Clinical trials are research studies that evaluate a new drug or treatment to make sure that it is safe and effective for patients.
“Clinical trials are essential to be able to identify better treatments for patients with all tumor types,” says Funda Meric-Bernstam, M.D., chair of Investigational Cancer Therapeutics. “It’s also an opportunity for patients to access otherwise unavailable treatments and to contribute to better outcomes for future patients.”
So, how can you find out if a clinical trial is right for you? Use our answers to these common questions about clinical trials to help you have a more informed conversation with your care team.
What kind of clinical trials are there?
Many clinical trials are for treatments tailored specifically for a certain disease or condition to ensure the most efficient approach.
“We have over 1,000 active trials at MD Anderson at any given time, which means there is a very high likelihood of identifying a trial that would be a good fit for a patient,” says Meric-Bernstam.
How do I qualify for a clinical trial?
Clinical trials are available for patients at all stages of disease. You need to meet certain requirements, such as having the appropriate condition or biomarkers which are being examined. Additionally, some drugs have known side effects that could be harmful to certain people. This is why every clinical trial has a protocol with strict inclusion and exclusion criteria that are usually based on:
specific age ranges
type of disease (for instance, type of cancer and extent of cancer spread)
prior treatment history
chronic health conditions
pregnancy or intent to become pregnant
liver or kidney function
medications you take that might interfere with the trial drug
other considerations that vary depending on the treatment being tested
These inclusions and exclusions are one of many ways in which clinical trials prioritize your safety. It is important to talk openly and honestly with your care team about your medical history because there may be something about the treatment that might negatively affect your body. In turn, your care team will inform you of any potential risks or known side effects so that you can make a fully informed decision.
“It is very important for us to be open about what is known and what is not known about a treatment so that patients can be informed of their options,” Meric-Bernstam says.
What are the different phases of clinical trials?
For a drug or treatment to be approved for use as standard treatment, it must pass through several clinical trial phases. Each phase has a different purpose.
Phase I clinical trials are usually the first time an experimental drug or a new drug combination is given to a human. During this phase, researchers are trying to figure out the correct dose, or how much of the drug can be given safely. Phase I clinical trials usually only have between 15 to 50 patients, and doctors and nurses are monitoring very closely for any signs that a drug or drug combination might have unexpected side effects.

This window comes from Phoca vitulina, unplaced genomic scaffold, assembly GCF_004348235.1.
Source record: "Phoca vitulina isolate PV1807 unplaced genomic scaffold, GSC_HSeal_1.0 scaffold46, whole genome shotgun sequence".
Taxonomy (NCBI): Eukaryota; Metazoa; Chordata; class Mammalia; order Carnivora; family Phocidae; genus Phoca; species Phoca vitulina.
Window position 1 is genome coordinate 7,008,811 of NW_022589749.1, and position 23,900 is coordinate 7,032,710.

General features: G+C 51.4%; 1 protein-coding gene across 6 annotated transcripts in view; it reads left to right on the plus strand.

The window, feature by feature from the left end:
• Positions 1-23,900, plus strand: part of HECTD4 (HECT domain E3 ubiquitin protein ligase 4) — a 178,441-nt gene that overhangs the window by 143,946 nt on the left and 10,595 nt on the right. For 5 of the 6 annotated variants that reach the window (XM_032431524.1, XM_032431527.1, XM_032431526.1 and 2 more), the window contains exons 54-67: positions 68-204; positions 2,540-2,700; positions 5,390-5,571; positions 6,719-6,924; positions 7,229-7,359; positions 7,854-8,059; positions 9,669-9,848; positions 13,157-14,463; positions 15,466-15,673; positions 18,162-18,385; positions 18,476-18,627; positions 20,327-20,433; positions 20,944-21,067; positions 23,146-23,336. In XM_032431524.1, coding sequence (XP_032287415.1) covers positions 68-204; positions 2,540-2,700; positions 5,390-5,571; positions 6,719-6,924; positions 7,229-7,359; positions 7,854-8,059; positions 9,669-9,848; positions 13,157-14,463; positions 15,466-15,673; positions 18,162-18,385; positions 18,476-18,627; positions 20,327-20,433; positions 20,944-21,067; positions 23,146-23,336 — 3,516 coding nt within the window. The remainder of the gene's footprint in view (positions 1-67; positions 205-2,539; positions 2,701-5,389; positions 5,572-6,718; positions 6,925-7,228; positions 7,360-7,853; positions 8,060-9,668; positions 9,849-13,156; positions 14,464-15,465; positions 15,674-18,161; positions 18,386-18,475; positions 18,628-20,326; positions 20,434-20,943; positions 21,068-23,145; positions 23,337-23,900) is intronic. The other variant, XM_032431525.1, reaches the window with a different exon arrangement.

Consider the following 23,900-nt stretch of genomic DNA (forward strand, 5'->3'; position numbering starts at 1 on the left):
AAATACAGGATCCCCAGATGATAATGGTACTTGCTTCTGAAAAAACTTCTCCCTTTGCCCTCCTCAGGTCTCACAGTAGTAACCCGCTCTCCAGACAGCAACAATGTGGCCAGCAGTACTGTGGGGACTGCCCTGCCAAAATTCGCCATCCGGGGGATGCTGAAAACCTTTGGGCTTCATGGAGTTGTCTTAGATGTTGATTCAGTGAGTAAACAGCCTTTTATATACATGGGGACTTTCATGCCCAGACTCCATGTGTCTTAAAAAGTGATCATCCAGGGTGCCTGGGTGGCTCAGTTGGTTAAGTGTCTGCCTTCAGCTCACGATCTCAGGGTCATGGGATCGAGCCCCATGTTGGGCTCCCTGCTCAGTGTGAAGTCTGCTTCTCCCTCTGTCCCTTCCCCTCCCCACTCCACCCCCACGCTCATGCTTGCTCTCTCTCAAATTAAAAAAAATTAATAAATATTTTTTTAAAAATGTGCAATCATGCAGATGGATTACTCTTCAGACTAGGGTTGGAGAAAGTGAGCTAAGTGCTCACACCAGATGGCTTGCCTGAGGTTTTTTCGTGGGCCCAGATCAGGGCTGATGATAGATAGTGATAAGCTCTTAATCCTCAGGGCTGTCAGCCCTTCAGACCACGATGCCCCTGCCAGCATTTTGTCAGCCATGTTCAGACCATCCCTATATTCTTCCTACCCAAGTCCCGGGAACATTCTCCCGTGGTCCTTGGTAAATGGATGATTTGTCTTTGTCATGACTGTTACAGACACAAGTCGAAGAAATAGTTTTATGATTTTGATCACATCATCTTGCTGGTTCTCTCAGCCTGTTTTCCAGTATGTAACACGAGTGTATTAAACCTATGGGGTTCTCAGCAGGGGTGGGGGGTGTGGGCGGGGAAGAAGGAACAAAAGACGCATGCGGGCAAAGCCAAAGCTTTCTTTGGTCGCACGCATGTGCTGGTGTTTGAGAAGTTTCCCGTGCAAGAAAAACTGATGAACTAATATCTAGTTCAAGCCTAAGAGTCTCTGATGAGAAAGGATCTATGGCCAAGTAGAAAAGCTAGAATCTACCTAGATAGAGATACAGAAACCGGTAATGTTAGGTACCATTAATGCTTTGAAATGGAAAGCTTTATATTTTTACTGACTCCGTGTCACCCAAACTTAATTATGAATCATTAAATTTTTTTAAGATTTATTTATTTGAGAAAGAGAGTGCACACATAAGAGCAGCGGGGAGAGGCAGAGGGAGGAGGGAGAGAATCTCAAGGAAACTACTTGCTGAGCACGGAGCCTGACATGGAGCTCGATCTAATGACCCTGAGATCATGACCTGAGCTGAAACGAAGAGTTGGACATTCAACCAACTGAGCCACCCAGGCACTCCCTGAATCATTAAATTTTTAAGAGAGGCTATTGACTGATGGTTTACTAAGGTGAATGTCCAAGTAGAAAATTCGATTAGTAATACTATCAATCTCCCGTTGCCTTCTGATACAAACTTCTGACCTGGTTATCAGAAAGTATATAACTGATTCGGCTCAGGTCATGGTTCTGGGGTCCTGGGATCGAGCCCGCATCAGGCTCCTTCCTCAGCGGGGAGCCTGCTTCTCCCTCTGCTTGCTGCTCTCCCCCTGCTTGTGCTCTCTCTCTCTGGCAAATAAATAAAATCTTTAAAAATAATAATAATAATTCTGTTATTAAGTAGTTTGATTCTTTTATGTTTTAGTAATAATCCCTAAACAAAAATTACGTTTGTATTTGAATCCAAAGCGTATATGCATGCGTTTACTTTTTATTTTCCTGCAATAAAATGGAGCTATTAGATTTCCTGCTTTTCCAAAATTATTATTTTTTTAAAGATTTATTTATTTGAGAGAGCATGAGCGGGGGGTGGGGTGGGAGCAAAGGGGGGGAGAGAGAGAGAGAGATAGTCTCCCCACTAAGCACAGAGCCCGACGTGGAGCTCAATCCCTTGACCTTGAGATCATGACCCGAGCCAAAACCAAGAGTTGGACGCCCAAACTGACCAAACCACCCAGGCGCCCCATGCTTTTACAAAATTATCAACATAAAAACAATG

Phase II clinical trials usually enroll fewer than 100 patients to test if the established dose of the treatment shows signs that it works.
Phase III clinical trials enroll hundreds to thousands of patients to compare the standard treatment to the new experimental treatment to see if it works better than what is currently available. In some Phase III trials, neither the patients nor the doctors know if a participant is receiving the experimental treatment or the standard of care. This is to avoid any potential bias or expectations.
After Phase III clinical trials, the Food and Drug Administration (FDA) reviews the results and decides whether to approve the new treatment. If it gets approved, the drug becomes available for people who weren’t on the trial. The drug can even be tested to see if it’s effective in treating other diseases.
While you’re on a clinical trial, a team of doctors and clinical staff will closely monitor you to make sure you are safe at all times. Your care staff will check your lab results constantly to see if the treatment is working as expected and make sure you don’t experience unintended side effects. They also will provide contact information to reach someone who can address your concerns at any time.
Remember that participation in a clinical trial is completely voluntary. You can withdraw your consent at any point and for any reason.
Are clinical trials right for me?
Talk to your care team to find out if you are a good candidate for a clinical trial.
It is important to consider your standard treatment options and the expected results based on your circumstances. Your doctor or specialist is your best resource for understanding all the potential risks and outcomes that may come with a given trial. They can help guide you to make the decision that’s right for you.
Your eligibility for certain phases of trials may vary based on your condition. You should weigh potential risks and side effects as well as additional tests, visits and travel requirements.
Clinical trials are not for everyone, but they can expand your treatment options if you meet the criteria and want to participate. When it comes down to it, your doctor or specialist is the best resource for determining whether or not you would be a good candidate. Their main priority, after all, is making sure you have access to the best possible treatment options that can be safely tailored to your needs.